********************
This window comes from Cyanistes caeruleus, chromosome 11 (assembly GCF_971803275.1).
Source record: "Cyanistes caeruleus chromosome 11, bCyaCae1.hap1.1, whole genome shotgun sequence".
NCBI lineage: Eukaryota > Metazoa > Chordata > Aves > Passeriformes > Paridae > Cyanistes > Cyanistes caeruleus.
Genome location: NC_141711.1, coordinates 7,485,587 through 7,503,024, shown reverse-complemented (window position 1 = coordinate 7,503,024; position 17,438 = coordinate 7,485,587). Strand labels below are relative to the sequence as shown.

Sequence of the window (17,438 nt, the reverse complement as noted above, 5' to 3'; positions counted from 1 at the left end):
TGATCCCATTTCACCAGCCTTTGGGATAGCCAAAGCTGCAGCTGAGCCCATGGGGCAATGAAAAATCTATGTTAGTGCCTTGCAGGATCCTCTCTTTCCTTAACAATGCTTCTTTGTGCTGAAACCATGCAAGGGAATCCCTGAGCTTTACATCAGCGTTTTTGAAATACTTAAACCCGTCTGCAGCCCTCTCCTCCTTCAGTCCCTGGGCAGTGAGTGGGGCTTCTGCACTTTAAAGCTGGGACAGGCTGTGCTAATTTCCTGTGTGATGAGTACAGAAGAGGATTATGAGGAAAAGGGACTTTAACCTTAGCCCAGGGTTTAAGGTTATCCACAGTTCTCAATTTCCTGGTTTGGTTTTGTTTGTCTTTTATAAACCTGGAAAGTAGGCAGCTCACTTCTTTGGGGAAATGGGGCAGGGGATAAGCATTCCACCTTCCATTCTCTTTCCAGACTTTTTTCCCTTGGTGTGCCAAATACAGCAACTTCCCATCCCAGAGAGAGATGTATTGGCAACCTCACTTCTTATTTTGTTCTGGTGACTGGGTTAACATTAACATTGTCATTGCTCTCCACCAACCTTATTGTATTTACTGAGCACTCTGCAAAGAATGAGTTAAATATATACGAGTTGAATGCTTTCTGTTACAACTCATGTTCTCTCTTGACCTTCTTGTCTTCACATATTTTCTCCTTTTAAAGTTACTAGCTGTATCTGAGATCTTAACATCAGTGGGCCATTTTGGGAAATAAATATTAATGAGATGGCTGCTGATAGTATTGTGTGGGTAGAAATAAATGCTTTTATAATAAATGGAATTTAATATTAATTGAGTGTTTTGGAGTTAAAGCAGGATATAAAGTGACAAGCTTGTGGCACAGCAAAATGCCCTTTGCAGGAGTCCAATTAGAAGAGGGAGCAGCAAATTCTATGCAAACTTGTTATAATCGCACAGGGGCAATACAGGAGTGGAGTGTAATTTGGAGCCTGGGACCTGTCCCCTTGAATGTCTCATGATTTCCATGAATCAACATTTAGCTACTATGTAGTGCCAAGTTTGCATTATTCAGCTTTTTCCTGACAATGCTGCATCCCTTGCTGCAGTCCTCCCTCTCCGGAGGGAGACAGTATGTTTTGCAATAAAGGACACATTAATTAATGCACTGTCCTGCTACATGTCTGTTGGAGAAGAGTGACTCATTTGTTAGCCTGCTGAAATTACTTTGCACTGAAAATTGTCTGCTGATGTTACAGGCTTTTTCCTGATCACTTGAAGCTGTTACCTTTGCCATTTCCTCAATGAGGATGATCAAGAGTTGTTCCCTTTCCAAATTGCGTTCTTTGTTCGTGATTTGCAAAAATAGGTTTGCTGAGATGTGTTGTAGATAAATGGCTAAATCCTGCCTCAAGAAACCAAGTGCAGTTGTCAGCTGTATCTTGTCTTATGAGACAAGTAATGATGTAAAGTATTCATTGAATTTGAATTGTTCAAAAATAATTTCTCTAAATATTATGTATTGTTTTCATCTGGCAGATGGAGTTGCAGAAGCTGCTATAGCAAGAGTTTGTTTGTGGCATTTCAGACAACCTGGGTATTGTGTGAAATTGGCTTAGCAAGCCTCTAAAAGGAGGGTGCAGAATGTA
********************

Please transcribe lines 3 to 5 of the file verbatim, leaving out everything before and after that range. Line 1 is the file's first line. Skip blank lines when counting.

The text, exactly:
NCBI lineage: Eukaryota > Metazoa > Chordata > Aves > Passeriformes > Paridae > Cyanistes > Cyanistes caeruleus.
Genome location: NC_141711.1, coordinates 7,485,587 through 7,503,024, shown reverse-complemented (window position 1 = coordinate 7,503,024; position 17,438 = coordinate 7,485,587). Strand labels below are relative to the sequence as shown.

Sequence of the window (17,438 nt, the reverse complement as noted above, 5' to 3'; positions counted from 1 at the left end):